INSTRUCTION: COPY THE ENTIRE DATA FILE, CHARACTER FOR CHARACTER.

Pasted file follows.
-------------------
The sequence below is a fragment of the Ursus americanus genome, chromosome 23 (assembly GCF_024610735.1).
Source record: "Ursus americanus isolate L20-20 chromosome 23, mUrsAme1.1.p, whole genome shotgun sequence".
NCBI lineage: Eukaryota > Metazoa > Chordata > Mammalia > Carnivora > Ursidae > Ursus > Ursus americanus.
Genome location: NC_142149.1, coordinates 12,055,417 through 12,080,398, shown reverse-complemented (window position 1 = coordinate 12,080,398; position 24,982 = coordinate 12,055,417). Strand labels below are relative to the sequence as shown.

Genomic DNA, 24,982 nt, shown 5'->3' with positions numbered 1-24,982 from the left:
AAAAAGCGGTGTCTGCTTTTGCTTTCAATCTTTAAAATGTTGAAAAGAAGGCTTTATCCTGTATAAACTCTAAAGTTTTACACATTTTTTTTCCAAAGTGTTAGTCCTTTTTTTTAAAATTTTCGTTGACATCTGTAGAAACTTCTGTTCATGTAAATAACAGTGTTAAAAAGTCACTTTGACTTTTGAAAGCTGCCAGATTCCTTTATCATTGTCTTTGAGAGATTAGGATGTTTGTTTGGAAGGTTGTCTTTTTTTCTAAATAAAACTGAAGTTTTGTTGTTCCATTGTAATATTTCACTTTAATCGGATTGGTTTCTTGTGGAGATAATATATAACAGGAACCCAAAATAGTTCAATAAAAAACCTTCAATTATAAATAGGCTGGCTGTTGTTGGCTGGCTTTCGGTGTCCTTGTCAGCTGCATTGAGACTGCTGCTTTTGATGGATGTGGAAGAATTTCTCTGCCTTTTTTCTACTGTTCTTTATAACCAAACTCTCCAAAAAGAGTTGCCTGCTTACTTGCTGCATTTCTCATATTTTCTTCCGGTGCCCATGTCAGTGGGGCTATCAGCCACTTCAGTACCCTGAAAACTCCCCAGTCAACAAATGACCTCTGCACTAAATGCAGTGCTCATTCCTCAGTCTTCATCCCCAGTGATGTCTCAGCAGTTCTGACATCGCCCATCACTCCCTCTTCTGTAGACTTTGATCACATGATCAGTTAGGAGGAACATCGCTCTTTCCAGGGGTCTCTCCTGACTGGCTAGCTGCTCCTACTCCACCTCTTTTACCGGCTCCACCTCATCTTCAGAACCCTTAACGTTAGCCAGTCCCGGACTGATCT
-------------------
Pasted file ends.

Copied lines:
The sequence below is a fragment of the Ursus americanus genome, chromosome 23 (assembly GCF_024610735.1).
Source record: "Ursus americanus isolate L20-20 chromosome 23, mUrsAme1.1.p, whole genome shotgun sequence".
NCBI lineage: Eukaryota > Metazoa > Chordata > Mammalia > Carnivora > Ursidae > Ursus > Ursus americanus.
Genome location: NC_142149.1, coordinates 12,055,417 through 12,080,398, shown reverse-complemented (window position 1 = coordinate 12,080,398; position 24,982 = coordinate 12,055,417). Strand labels below are relative to the sequence as shown.

Genomic DNA, 24,982 nt, shown 5'->3' with positions numbered 1-24,982 from the left:
AAAAAGCGGTGTCTGCTTTTGCTTTCAATCTTTAAAATGTTGAAAAGAAGGCTTTATCCTGTATAAACTCTAAAGTTTTACACATTTTTTTTCCAAAGTGTTAGTCCTTTTTTTTAAAATTTTCGTTGACATCTGTAGAAACTTCTGTTCATGTAAATAACAGTGTTAAAAAGTCACTTTGACTTTTGAAAGCTGCCAGATTCCTTTATCATTGTCTTTGAGAGATTAGGATGTTTGTTTGGAAGGTTGTCTTTTTTTCTAAATAAAACTGAAGTTTTGTTGTTCCATTGTAATATTTCACTTTAATCGGATTGGTTTCTTGTGGAGATAATATATAACAGGAACCCAAAATAGTTCAATAAAAAACCTTCAATTATAAATAGGCTGGCTGTTGTTGGCTGGCTTTCGGTGTCCTTGTCAGCTGCATTGAGACTGCTGCTTTTGATGGATGTGGAAGAATTTCTCTGCCTTTTTTCTACTGTTCTTTATAACCAAACTCTCCAAAAAGAGTTGCCTGCTTACTTGCTGCATTTCTCATATTTTCTTCCGGTGCCCATGTCAGTGGGGCTATCAGCCACTTCAGTACCCTGAAAACTCCCCAGTCAACAAATGACCTCTGCACTAAATGCAGTGCTCATTCCTCAGTCTTCATCCCCAGTGATGTCTCAGCAGTTCTGACATCGCCCATCACTCCCTCTTCTGTAGACTTTGATCACATGATCAGTTAGGAGGAACATCGCTCTTTCCAGGGGTCTCTCCTGACTGGCTAGCTGCTCCTACTCCACCTCTTTTACCGGCTCCACCTCATCTTCAGAACCCTTAACGTTAGCCAGTCCCGGACTGATCT